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View Full Version : What makes a photographer when everyone is taking pictures?



diversey
21-Jan-2016, 09:10
https://youtu.be/hA_uVCCD5Is

Alan Gales
21-Jan-2016, 12:15
I agree. He is definitely a photographer. Very nice images!

Thanks for sharing.

Drew Wiley
28-Jan-2016, 13:49
I saw that segment. They've had some others too. We also have local photographers frequently features on PBS. There's a lot of real talent out there, even people
in my own city I've never personally met, or ever seen actual work by (as opposed to a TV segment). Thanks.

Jac@stafford.net
28-Jan-2016, 15:25
What makes one a writer when almost anyone can have a blog or even post here?
.

Sirius Glass
28-Jan-2016, 15:57
Photographers take photographs, the rest take snap shots. Remember that many crappy snap shots provided Kodak the R&D funds to make superior film products.

Randy Moe
28-Jan-2016, 19:05
Photographers take photographs, the rest take snap shots. Remember that many crappy snap shots provided Kodak the R&D funds to make superior film products.


I heard, back in Peak film, that pros used way more film than amateurs.

I always thought that sounded odd, but perhaps not.

Anybody know the facts?

Harold_4074
28-Jan-2016, 19:38
Camera owners take pictures, photographers make pictures :)

macolive
28-Jan-2016, 19:40
Great clip! Thanks for sharing.

DrTang
29-Jan-2016, 09:15
the amount of money they spend on equipment





hahahahahhaha

j/k...sort of

Drew Wiley
29-Jan-2016, 09:16
Randy - maybe that applies to cumulative square inches or square footage of film and not just numbers of shots. There was a time when even 4x5 was considered
a standard portable pro format, and they could sure burn film! I still remember the mountain high pile of filmholders on my brother's countertop for just a single
assignment. That's how they were taught.

Iluvmyviewcam
29-Jan-2016, 09:32
Photographers take photographs, the rest take snap shots. Remember that many crappy snap shots provided Kodak the R&D funds to make superior film products.

Sure, without the camera fondlers the companies would go out of biz.

aluncrockford
30-Jan-2016, 15:48
I heard, back in Peak film, that pros used way more film than amateurs.

I always thought that sounded odd, but perhaps not.

Anybody know the facts?

We were always told that the amateur market subsidised the pros, yes we may well have used shed loads of largeformat 10x8 but the profit was to be had in 35mm, though interestlngly enough both Kodak and fuji sponsored the UK AFEAP heavily for years as the association of being a pro film manufacturer help give them credability in the amateur market

Two23
30-Jan-2016, 22:28
What I've come to think is that digital has removed the cost and dramatically sped up the process. The result has been a flood of perfectly sharp & exposed images, but they are poorly conceived and executed. People don't seem to be taking the time to think through a composition. On some of the gear oriented message boards the foundation of thinking seems to be, "If I get a really good camera, it will do everything for me." The result seems to be little effort put into composition. It's especially bad on the railfan forums I often haunt. I often say that any photo is about great use of Light, and really the train is at best secondary. I go on to say that a great photo less about what you SEE and more about what you FEEL. I mostly get either puzzled looks or replies that I'm a bit "nuts." Sometimes I get responses that are down right hostile.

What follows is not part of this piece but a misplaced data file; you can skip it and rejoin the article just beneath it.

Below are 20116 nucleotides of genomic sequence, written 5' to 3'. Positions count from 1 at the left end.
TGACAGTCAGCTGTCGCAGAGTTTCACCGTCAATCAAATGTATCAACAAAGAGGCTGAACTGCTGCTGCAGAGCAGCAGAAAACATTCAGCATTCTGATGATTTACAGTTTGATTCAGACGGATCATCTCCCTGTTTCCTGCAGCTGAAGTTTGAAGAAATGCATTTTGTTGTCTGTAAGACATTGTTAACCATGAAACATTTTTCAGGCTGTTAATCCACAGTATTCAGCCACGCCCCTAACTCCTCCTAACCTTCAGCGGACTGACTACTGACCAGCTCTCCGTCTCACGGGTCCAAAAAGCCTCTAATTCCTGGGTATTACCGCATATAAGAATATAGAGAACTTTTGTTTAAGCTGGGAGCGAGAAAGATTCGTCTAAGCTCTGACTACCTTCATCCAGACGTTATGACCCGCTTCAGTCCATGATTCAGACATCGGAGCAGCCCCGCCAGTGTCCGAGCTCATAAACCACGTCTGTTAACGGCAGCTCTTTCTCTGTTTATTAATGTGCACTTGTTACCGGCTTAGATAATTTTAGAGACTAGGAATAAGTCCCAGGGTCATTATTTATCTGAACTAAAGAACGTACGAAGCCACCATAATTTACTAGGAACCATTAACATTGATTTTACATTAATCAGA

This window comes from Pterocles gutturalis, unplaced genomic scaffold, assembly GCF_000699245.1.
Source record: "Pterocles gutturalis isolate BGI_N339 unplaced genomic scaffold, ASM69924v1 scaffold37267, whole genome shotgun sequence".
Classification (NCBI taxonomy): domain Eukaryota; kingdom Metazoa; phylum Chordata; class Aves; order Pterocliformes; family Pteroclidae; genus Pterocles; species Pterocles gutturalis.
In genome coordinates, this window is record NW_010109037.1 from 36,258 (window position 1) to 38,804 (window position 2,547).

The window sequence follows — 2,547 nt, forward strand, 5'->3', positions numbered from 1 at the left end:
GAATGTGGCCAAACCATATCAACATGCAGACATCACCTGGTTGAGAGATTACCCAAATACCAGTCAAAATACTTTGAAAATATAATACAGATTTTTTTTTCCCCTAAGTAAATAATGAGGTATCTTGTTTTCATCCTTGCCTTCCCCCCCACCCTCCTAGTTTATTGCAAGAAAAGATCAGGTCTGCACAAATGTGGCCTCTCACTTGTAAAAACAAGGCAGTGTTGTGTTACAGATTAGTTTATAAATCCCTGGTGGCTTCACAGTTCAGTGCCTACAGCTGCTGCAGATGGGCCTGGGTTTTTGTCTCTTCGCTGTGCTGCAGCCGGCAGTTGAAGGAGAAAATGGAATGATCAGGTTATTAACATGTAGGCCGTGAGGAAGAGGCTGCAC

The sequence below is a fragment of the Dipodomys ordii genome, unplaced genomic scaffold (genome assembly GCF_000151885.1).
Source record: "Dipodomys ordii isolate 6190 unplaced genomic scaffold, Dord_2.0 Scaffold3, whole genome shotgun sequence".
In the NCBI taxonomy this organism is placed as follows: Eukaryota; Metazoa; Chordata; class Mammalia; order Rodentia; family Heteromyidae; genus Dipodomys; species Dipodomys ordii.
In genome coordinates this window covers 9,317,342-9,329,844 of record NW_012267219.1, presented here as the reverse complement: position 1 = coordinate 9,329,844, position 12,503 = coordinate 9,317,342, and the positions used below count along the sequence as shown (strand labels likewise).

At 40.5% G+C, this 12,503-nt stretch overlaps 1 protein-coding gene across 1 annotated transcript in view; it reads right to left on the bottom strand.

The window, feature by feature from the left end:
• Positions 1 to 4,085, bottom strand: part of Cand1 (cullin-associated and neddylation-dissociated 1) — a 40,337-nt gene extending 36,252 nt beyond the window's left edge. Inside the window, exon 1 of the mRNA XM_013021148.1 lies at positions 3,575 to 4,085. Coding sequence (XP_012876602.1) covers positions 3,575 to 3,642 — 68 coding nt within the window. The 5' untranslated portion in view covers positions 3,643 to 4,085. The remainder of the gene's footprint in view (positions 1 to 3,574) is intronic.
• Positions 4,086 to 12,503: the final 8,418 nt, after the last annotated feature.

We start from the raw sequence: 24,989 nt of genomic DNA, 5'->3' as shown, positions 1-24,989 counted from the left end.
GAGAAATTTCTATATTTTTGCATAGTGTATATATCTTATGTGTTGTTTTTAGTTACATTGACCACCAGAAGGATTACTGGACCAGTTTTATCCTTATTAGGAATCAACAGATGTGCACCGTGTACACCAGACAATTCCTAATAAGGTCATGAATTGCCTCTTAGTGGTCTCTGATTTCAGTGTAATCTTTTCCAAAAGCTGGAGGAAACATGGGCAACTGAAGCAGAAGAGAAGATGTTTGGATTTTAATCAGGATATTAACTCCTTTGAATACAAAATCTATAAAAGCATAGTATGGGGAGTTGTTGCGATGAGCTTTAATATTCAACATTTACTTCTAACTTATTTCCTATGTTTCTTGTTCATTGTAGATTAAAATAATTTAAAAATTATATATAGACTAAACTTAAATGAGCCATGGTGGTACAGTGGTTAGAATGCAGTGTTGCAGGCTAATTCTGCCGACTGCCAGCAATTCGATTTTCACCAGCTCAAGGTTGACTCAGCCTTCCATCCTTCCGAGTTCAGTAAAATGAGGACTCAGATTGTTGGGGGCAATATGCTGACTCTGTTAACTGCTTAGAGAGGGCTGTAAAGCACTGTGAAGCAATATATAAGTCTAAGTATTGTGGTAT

One thing I've really learned from using vintage cameras, and especially shooting 4x5, is that the camera is the LEAST important thing to how interesting a photo is. I own a Nikon D800E with the very best lenses you can put on it, but some of my favorite and most compelling photos have been made with my 1904 Kodak Brownie No.2. It comes down to this for me: a "picture taker" takes photos, a photographer "makes" them.


Kent in SD

barnacle
31-Jan-2016, 01:07
The classic response to 'Nice photo, you must have a really good camera' is 'Nice dinner, you must have a really good oven'.

I've discovered over the years that the keepability of the image is inversely proportional to the cost/difficulty of the medium. When I use large format, most of what I take - down to the care and thought necessary to make the image in the first place - is if not earth shattering, at least worth keeping. As I move through medium format to 35mm I might get one or two on a roll; when I'm just bangin' away on an electric camera, meh, one in fifty or a hundred. I don't even bother with mobile phones; the device is such a ridiculous format to compose and shoot the image it's not worth bothering.

I should learn more discipline...

('Daddy, what's a camera?' 'Well, son, it's like a mobile phone that can't make calls.')

Neil

Sirius Glass
31-Jan-2016, 10:06
The classic response to 'Nice photo, you must have a really good camera' is 'Nice dinner, you must have a really good oven'.

Those are nice digital pix you took, you must have a good computer.

cowanw
31-Jan-2016, 10:57
I thought of this thread when I read this.
http://www.theguardian.com/lifeandstyle/2016/jan/30/sheer-nepotism-brooklyn-beckham-burberry-shoot-angers-photographers

I was amused particularly about the pro photographers complaining that the new guy hadn't put his time in.

"Burberry would have the entire setup ready so that all Brooklyn (Beckham) had to do was click the button.
He’s obviously not going to be doing the lighting, he’ll have no clue of the programmes, the cameras or Photoshop, ... “It’s going to be so well managed – he’ll have the best hair and makeup, the best models, the very best equipment, so that the chance of any risk is greatly reduced."